I didn't know cable glands are nylon; the attempt to glue it into the frame failed completely.


Lower CADR

The setup as described, with 9 fans has a much lower CADR than an original Blast. Using a >5800 h used filter reduces the CADR further, and there's an additional penalty for putting the fans on the clean side of the filter.

However, the target for the lounge, based on the WHO recommended minimum ventilation rate of 36 m³/h/person and the 9 seats that the lounge has, is only 324 m³/h. It would be nice to reach the ASHRAE 241 standard for offices (from this table, 1 L/s/p = 36 m³/h/p), at 54 m³/h/person = 486 m³/h, but since the lounge is typically used by fewer people, less is acceptable for the intended purpose. (The higher ASHRAE 241 rates of >>100 m³/h/p seem unrealistic and pretty much unattainable for any densely occupied space.)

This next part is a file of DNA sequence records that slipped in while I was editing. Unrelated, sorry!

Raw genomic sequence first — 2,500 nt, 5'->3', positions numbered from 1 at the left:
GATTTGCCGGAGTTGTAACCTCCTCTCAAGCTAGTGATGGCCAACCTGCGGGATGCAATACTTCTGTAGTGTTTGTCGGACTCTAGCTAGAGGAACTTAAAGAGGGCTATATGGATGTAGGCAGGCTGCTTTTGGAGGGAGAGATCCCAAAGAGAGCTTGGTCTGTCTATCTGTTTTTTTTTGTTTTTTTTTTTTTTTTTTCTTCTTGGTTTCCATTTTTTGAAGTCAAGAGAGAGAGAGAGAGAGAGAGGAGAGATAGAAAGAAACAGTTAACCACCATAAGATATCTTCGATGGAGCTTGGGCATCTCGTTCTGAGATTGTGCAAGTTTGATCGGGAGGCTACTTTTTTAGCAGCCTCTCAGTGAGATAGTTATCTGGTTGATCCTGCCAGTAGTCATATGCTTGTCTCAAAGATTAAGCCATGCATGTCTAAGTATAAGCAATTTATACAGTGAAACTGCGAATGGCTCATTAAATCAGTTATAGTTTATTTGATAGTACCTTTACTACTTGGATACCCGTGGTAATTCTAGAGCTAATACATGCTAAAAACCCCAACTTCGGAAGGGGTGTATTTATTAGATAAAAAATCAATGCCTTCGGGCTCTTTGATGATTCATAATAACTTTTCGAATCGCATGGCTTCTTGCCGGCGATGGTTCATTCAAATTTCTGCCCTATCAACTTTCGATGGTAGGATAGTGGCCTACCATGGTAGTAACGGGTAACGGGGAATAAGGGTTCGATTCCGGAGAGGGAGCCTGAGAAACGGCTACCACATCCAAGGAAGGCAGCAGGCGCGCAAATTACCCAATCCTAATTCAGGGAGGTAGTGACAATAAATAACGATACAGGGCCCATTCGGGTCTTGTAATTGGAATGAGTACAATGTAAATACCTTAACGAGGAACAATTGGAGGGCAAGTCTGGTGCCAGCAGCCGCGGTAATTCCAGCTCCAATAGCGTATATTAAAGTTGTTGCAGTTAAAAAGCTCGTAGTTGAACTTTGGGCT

The obvious way to increase the CADR for this purifier is to increase the number of fans.

9 fans = 9 SPOFs

If any of the fans gives up the ghost, that will kill much more than 1/9 of the air flow, as the remaining fans will draw a lot of air in through the now defunct fan instead of through the filter.

No pre-filter

The HEPA filter will get loaded faster, because GhettoBlast does not have a pre-filter for coarse particles.

Clean Air Delivery Rate (CADR)

Estimated: 380 m³/h

The air flow is approximately 800 m³/h, based on the surface area of the folded filter (53 × 113 cm = 0.5989 m²) multiplied by the average of several anemometer readings (0.37 m/s). Based on on the facter of 0.475 between the original Blast's 2000 m³/h airflow and 950 m³/h CADR, that would give an estimated CADR of 0.485 × (1.13 × .53 × .37 * 3600) = 380 m³/h.

Measured: ~430 m³/h

You can measure the CADR if you have some tools. We have Snuffelaars and Grafiekjes so this shouldn't be too hard! I've estimated the lounge at 24 m² × 2.9 m - 3 m³ = 66.6 m³ = 2352 ft³ and plugged that into the calculations.